Happy New Year!
Thank you to everyone who attended our Fall Conference in November! It was such a wonderful experience interacting and learning with our counseling community. I would like to thank Brenda Hanson and the rest of the Conference Committee for their extraordinary efforts in making the conference such a success. I am also deeply appreciative of Summer Brown and Dr. David Kaplan, who each provided challenging and informative keynote addresses.
I would like to take this opportunity to introduce you to ORCA’s new Secretary, Sofia Jasani. Sofia is a student in the Clinical Rehabilitation Counseling program at Portland State University. She has previously worked for the Multnomah County chapter of NAMI as Education Program Director. Welcome Sofia! We are delighted to have you serving ORCA and the counseling profession.
The theme of this edition of The Counselor is Effective Advocacy Approaches. In this issue, you will find stories and guidance regarding client and professional advocacy. Advocacy is an essential component of our work as counselors, which is why advocacy is mandated in the American Counseling Association (ACA) Code of Ethics. One tool that I have found to be invaluable is the ACA Advocacy Competencies, which remind us that advocacy necessarily takes place at the client, community, and legislative levels.
This special edition of The Counselor comes at a time of multiple important advocacy issues impacting mental health providers and consumers in our state. Recently, Oregonians participated in a special election on Measure 101, which would protect hundreds of millions of dollars in state funding, and potentially billions of dollars in federal funding, for the Oregon Health Plan. We need Measure 101 to pass in order to maintain stability of Medicaid and health insurance premiums in the state, not to mention the job security of counselors and other mental health providers. ORCA worked diligently to ensure the success of Measure 101, partnering with the Yes campaign and mobilizing members to recognize the gravity of the issue for our profession. [placeholder for sentence about whether or not 101 passed].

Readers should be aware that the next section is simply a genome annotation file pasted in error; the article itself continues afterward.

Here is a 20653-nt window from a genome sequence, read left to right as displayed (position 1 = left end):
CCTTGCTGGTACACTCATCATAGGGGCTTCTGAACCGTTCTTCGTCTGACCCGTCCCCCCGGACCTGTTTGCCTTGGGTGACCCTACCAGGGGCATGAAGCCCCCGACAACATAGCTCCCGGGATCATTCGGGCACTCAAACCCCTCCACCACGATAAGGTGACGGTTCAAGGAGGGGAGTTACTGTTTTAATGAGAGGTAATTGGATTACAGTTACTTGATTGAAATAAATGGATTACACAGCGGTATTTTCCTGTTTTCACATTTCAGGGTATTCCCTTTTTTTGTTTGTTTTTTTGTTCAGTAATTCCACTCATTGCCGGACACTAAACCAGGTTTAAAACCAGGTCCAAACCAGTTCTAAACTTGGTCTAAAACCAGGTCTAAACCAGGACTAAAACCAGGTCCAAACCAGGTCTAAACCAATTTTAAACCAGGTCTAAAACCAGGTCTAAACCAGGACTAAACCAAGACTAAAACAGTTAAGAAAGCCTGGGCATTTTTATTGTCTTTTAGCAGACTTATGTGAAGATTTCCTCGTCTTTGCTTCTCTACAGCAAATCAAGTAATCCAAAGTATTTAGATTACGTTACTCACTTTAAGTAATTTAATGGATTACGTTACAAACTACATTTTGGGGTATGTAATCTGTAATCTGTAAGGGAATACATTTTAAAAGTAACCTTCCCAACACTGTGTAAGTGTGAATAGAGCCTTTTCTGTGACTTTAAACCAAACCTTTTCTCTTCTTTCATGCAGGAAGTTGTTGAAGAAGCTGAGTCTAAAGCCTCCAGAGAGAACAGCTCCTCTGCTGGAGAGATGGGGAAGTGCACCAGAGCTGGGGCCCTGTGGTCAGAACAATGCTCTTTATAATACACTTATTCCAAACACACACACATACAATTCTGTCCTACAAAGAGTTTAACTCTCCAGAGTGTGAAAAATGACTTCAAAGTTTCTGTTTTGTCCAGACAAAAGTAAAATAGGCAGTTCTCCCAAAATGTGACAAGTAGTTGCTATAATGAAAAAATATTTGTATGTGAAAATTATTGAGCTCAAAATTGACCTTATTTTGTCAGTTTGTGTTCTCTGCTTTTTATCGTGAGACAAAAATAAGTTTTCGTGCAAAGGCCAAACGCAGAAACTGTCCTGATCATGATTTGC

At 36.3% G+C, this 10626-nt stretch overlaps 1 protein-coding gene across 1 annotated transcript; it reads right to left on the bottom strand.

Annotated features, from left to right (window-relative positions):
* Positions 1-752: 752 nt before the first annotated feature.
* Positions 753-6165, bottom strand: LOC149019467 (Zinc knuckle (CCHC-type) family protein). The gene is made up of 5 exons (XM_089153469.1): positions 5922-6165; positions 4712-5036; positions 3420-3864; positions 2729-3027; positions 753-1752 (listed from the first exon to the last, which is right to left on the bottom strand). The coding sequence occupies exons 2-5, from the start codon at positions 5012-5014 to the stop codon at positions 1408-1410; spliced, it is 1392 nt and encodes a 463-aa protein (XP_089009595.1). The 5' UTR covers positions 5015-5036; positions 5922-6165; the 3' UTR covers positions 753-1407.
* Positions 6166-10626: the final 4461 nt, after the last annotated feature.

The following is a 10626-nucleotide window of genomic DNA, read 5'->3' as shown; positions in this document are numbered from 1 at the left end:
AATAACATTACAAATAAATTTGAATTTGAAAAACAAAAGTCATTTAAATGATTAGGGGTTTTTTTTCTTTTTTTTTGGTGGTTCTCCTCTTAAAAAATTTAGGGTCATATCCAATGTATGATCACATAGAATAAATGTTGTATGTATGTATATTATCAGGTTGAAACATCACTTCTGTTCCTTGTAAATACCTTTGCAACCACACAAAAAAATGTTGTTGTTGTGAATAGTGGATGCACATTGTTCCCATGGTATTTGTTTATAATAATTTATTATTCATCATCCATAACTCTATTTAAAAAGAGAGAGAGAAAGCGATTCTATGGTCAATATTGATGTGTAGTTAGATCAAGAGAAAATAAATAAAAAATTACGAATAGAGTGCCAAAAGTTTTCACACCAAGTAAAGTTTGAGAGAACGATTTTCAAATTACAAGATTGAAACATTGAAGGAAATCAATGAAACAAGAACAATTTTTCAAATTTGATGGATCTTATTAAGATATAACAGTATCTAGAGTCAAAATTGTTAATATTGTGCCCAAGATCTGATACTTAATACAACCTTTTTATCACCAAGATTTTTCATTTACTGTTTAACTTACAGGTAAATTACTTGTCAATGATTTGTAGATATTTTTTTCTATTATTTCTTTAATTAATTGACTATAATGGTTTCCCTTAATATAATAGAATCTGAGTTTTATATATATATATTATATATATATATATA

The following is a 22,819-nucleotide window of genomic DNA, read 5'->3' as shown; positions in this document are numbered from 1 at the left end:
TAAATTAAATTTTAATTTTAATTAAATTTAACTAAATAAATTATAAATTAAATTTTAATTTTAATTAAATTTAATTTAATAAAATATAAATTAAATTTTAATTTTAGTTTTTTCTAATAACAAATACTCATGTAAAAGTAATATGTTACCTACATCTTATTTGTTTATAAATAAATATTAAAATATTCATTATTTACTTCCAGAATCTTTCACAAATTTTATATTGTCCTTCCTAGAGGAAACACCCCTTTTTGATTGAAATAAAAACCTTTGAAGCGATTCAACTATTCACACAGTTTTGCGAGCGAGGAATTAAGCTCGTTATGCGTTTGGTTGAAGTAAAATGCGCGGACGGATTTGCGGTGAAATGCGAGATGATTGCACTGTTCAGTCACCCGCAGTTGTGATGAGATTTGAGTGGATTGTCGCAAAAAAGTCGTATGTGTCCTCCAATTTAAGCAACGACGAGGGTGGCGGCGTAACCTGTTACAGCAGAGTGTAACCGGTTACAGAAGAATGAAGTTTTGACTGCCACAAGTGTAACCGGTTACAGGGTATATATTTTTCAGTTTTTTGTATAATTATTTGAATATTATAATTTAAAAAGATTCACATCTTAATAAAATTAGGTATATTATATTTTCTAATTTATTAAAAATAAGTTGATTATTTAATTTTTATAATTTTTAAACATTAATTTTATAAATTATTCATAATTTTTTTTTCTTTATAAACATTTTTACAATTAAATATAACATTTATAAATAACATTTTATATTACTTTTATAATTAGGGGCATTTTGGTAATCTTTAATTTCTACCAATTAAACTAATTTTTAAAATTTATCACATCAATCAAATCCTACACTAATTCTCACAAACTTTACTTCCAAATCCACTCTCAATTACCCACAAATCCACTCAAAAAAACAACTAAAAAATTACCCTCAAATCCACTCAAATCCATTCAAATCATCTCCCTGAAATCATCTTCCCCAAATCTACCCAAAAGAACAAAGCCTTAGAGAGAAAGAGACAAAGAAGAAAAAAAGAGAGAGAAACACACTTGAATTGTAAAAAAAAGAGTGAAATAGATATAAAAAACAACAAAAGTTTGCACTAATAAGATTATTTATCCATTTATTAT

Concurrently, Oregonians have been grappling with the closure of FamilyCare. While the issue is complex and political, the closure resulted in the loss of over 300 jobs and the disruption of services of thousands of consumers. COPACT, the joint political advocacy group for ORCA and the Oregon Association of Marriage and Family Therapists, ensured that Oregon Health Authority has a viable plan in place for the transition of care for impacted consumers. We also disseminated information about the impact of the closure and shared advocacy opportunities with ORCA members.
I am grateful to the many ORCA members who got involved with these important issues. It is our hope that the articles in this issue will provide additional ideas regarding how counselors can support the success of our clients and our profession.
Joel Lane, PhD, LPC NCC
President, Oregon Counseling Association